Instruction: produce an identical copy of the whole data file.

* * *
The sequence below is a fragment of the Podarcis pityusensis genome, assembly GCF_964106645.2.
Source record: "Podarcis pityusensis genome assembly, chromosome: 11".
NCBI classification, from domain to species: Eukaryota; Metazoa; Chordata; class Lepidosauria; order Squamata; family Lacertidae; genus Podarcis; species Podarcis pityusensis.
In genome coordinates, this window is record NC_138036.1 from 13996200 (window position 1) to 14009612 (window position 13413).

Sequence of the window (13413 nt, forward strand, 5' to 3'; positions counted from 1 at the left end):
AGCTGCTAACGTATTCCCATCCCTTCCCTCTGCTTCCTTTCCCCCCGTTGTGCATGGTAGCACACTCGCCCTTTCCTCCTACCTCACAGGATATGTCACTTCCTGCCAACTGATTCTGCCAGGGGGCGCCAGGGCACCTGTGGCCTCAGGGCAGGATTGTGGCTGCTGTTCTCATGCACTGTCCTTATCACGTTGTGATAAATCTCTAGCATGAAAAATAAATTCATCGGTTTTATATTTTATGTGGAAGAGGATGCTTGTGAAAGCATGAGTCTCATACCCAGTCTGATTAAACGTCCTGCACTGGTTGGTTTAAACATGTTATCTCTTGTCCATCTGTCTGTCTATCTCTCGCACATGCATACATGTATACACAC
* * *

The sequence below is a fragment of the Podarcis pityusensis genome, assembly GCF_964106645.2.
Source record: "Podarcis pityusensis genome assembly, chromosome: 11".
NCBI classification, from domain to species: Eukaryota; Metazoa; Chordata; class Lepidosauria; order Squamata; family Lacertidae; genus Podarcis; species Podarcis pityusensis.
In genome coordinates, this window is record NC_138036.1 from 13996200 (window position 1) to 14009612 (window position 13413).

Sequence of the window (13413 nt, forward strand, 5' to 3'; positions counted from 1 at the left end):
AGCTGCTAACGTATTCCCATCCCTTCCCTCTGCTTCCTTTCCCCCCGTTGTGCATGGTAGCACACTCGCCCTTTCCTCCTACCTCACAGGATATGTCACTTCCTGCCAACTGATTCTGCCAGGGGGCGCCAGGGCACCTGTGGCCTCAGGGCAGGATTGTGGCTGCTGTTCTCATGCACTGTCCTTATCACGTTGTGATAAATCTCTAGCATGAAAAATAAATTCATCGGTTTTATATTTTATGTGGAAGAGGATGCTTGTGAAAGCATGAGTCTCATACCCAGTCTGATTAAACGTCCTGCACTGGTTGGTTTAAACATGTTATCTCTTGTCCATCTGTCTGTCTATCTCTCGCACATGCATACATGTATACACAC